Bath’s famous residents – a lesser known selection

Hardly a day goes by in Bath without a famous celebrity being spotted in the street (and mentioned on Twitter!). Apart from having John Cleese and Johnny Depp living with us, Ricky Gervais visiting for the weekend and Nicholas Cage having recently moved from town further into Somerset, Bath is also full of commemorative plaques (79 at the last count) celebrating famous residents down the ages.

In the course of some library research into one of our houses, I came across various lists and books of famous celebrities who (at one time or other in their careers) made their homes in the city. Most Bathonians would be familiar with Wordsworth, Austen, Nelson and Wood but have you heard of these other Bathonians and where they lived?

Sir Isaac Pitman – his system of phonetic shorthand was first published in “Phonotypy” in 1844 and he lived at No17 Royal Crescent

Aerial View Royal Cres

William Pitt (The Younger) – Prime Minister at the age of 24, he lived at No15 Johnstone St

William Wilberforce – instrumental in the Slavery Abolition Act of 1833, he lived at No36 Great Pulteney St

Laura Place w cabs

Sir James Brook (The White Rajah of Sarawak) lived at No1 Widcombe Crescent

William Herschel – discoverer of the planet Uranus, he lived at Nos7 and 19 New King St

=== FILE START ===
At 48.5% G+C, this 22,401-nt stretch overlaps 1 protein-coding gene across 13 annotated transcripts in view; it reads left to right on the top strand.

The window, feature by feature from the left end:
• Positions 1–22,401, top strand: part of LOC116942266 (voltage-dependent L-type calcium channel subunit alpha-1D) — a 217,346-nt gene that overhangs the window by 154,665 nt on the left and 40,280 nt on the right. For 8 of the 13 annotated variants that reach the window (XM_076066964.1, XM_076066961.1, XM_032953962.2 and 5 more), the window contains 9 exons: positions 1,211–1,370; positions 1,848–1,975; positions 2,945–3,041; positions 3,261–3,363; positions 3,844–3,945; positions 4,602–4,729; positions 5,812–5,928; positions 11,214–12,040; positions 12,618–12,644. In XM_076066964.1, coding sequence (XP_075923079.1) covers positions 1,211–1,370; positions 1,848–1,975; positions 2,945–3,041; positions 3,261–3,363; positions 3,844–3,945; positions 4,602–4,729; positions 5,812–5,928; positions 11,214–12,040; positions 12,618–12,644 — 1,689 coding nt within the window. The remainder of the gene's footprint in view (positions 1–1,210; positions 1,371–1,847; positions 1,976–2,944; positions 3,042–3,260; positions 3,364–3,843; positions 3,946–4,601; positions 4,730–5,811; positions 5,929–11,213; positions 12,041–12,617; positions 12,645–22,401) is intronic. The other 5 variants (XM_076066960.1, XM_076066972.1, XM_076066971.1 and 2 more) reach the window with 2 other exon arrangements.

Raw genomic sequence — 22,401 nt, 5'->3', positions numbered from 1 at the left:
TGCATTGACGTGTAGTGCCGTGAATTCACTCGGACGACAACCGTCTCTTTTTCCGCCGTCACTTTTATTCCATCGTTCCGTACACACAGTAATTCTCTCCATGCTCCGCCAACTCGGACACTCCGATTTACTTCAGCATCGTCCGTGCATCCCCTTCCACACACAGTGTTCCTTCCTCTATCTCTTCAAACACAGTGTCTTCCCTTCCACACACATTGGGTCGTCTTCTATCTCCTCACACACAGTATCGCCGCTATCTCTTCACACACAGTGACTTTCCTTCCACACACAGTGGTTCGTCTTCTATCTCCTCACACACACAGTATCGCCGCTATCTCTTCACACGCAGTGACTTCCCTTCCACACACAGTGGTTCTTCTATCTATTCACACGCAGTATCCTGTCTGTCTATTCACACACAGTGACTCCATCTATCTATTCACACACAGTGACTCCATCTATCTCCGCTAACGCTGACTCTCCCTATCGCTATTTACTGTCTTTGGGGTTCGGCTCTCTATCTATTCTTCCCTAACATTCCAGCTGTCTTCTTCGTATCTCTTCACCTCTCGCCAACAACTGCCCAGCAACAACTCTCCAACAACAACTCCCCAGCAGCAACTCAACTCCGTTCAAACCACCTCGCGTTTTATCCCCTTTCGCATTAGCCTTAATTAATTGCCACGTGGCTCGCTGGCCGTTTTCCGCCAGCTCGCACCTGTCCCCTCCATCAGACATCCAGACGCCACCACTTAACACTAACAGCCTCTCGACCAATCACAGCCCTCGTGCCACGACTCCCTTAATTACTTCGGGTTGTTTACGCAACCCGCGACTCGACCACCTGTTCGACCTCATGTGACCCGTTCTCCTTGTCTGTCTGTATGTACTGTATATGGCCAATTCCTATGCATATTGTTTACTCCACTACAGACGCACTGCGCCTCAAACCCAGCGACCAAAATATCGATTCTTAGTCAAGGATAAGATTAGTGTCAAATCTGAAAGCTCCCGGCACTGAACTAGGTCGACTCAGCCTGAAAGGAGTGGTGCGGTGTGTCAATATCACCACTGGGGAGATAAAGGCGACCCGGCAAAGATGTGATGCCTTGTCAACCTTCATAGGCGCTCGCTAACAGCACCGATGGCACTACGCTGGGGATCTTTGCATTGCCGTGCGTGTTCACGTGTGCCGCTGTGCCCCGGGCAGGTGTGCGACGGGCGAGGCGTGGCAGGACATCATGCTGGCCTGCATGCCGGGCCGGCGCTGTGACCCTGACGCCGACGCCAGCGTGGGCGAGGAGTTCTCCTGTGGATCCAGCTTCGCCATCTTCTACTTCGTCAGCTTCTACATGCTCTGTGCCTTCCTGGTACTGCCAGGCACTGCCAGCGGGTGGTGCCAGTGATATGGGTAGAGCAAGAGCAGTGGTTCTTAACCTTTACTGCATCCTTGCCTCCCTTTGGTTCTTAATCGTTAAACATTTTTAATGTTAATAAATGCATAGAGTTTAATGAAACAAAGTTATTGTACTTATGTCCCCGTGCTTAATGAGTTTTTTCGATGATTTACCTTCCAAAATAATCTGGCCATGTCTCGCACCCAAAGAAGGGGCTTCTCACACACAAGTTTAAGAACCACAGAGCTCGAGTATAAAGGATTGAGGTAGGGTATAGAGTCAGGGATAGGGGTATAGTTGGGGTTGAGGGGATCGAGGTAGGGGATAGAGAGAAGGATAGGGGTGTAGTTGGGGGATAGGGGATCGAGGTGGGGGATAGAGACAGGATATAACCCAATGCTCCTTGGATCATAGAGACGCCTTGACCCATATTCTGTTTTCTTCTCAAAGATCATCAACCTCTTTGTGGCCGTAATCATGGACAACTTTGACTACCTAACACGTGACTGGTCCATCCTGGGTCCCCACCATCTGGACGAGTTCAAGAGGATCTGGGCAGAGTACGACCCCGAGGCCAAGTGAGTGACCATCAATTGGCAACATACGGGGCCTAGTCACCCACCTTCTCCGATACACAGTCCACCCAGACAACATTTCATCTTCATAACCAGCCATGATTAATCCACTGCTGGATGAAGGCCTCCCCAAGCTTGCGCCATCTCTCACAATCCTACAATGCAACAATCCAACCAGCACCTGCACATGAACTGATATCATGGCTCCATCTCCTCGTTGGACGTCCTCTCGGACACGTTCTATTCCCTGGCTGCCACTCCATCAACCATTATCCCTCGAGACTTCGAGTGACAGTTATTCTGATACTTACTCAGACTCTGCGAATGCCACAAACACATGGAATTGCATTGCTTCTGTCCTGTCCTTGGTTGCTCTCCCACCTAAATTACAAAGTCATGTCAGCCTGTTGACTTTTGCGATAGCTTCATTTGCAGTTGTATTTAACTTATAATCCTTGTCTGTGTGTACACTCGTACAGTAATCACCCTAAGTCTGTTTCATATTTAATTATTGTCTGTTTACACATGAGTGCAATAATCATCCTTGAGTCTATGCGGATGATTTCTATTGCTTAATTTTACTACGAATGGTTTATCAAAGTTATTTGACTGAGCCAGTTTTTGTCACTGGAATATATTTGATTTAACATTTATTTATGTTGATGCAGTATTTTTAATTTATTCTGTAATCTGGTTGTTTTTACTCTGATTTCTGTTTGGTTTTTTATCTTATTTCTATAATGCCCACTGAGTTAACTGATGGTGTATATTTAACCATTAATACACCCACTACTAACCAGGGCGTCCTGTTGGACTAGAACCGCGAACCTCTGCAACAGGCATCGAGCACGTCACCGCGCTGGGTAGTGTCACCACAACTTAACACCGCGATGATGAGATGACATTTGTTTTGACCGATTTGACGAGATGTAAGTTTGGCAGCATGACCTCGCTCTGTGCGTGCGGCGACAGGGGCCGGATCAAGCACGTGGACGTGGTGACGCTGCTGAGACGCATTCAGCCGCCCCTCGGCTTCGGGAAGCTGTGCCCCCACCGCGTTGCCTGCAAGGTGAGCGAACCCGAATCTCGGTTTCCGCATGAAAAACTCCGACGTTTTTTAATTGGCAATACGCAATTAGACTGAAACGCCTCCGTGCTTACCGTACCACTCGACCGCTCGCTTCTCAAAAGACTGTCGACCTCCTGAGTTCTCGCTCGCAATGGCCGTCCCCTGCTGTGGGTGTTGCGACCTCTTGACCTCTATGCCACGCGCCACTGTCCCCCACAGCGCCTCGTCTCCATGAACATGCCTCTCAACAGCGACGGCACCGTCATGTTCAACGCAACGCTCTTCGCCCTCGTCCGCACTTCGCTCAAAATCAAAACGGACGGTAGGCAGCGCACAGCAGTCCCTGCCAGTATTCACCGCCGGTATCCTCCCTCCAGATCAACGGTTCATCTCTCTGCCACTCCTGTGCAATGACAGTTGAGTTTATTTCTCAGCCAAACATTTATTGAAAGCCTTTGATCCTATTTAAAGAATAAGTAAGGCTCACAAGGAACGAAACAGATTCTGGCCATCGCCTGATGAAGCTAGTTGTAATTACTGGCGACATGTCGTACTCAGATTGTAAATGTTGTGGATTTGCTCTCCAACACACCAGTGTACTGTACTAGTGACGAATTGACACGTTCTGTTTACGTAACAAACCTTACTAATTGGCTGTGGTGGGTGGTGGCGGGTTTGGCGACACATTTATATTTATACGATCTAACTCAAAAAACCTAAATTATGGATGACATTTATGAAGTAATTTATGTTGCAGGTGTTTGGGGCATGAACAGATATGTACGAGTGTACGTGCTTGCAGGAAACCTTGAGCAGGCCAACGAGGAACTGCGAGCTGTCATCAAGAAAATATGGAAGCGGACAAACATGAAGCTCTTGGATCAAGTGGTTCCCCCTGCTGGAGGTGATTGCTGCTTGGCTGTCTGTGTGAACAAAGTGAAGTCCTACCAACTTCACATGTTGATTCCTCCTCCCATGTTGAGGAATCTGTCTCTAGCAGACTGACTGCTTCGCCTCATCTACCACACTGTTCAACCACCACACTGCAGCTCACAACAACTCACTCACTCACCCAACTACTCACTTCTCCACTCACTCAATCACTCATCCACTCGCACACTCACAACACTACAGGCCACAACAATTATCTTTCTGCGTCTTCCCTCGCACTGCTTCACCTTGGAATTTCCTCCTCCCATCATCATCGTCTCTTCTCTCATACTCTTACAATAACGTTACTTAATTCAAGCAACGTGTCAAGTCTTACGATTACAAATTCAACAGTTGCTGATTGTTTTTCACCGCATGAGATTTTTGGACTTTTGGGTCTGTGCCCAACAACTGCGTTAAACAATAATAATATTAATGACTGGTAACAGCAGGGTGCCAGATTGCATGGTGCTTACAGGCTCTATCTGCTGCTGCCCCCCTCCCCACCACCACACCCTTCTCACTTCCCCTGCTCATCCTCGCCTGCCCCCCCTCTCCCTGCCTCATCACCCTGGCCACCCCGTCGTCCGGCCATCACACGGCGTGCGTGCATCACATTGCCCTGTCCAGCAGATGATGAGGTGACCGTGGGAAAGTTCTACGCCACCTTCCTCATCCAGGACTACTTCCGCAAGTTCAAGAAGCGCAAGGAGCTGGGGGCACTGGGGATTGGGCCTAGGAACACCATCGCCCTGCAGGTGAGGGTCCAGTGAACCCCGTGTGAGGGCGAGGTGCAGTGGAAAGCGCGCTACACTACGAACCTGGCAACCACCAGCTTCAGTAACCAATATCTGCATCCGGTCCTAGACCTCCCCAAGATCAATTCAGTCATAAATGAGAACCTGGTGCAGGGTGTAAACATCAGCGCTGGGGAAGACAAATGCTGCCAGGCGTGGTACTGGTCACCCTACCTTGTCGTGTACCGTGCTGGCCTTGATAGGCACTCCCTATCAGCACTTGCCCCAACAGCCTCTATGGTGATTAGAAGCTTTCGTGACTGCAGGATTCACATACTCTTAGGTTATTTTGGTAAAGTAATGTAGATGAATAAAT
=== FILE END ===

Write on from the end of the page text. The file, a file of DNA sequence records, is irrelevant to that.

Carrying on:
Camden Crescent view

Admiral Sir Sidney W Smith – in command of the naval contribution to the 1799 siege of Acre and helped to defeat Napoleon’s Egyptian invasion. Lived at 12 Catherine St

James Heath – the inventor of the Bath Chair, developed as a “comfortable alternative to the sedan chair”, which evolved into the wheelchair we know today. His workshop was No4 Broad St

Estate agents in Bath

Henry Stafford Smith – published the first “Stamp Collectors Magazine” in 1863 which was the first ever philatelic journal. Lived at 13 George St

Edward Bulwer-Lytton – an English novelist and politician who coined the phrases “the great unwashed”, “the pen is mightier than the sword” and (in his book “The Coming Race”), “the pursuit of the almighty dollar”. Lived at what is now Connaught Mansions

Bath estate agents

Henry Fielding – author of “Tom Jones” but also the founder of London’s first police force – the Bow St Runners. Lived at Widcombe Lodge on Church St

David Livingstone – Scottish missionary, African explorer and one of the most popular national heroes of the late 19th century. Lived at No13 The Circus

Famous residents of Bath

Clive of India – established the military and political supremacy of the East India Company in Bengal. Lived at No14 The Circus

John Arthur Roebuck Rudge – the inventor of the “biophantascope” which was the precursor of cinematography. Lived at New Bond St Place

Bath Chairs

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